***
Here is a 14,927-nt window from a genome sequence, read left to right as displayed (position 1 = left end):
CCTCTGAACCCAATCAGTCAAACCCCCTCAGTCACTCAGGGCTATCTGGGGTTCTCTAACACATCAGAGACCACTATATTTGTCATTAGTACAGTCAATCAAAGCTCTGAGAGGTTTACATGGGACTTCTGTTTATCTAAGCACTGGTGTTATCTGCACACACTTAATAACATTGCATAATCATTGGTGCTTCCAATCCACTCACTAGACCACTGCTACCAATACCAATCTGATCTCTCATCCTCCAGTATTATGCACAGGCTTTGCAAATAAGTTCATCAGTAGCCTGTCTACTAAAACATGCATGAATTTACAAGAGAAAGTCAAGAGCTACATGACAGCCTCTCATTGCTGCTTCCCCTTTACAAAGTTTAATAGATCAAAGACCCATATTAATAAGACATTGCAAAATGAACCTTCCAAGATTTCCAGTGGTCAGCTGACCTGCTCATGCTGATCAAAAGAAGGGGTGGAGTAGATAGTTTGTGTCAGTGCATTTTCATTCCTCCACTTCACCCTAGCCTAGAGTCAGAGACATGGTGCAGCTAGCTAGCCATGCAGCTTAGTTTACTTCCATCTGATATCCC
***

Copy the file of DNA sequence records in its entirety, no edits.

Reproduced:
Here is a 14,927-nt window from a genome sequence, read left to right as displayed (position 1 = left end):
CCTCTGAACCCAATCAGTCAAACCCCCTCAGTCACTCAGGGCTATCTGGGGTTCTCTAACACATCAGAGACCACTATATTTGTCATTAGTACAGTCAATCAAAGCTCTGAGAGGTTTACATGGGACTTCTGTTTATCTAAGCACTGGTGTTATCTGCACACACTTAATAACATTGCATAATCATTGGTGCTTCCAATCCACTCACTAGACCACTGCTACCAATACCAATCTGATCTCTCATCCTCCAGTATTATGCACAGGCTTTGCAAATAAGTTCATCAGTAGCCTGTCTACTAAAACATGCATGAATTTACAAGAGAAAGTCAAGAGCTACATGACAGCCTCTCATTGCTGCTTCCCCTTTACAAAGTTTAATAGATCAAAGACCCATATTAATAAGACATTGCAAAATGAACCTTCCAAGATTTCCAGTGGTCAGCTGACCTGCTCATGCTGATCAAAAGAAGGGGTGGAGTAGATAGTTTGTGTCAGTGCATTTTCATTCCTCCACTTCACCCTAGCCTAGAGTCAGAGACATGGTGCAGCTAGCTAGCCATGCAGCTTAGTTTACTTCCATCTGATATCCC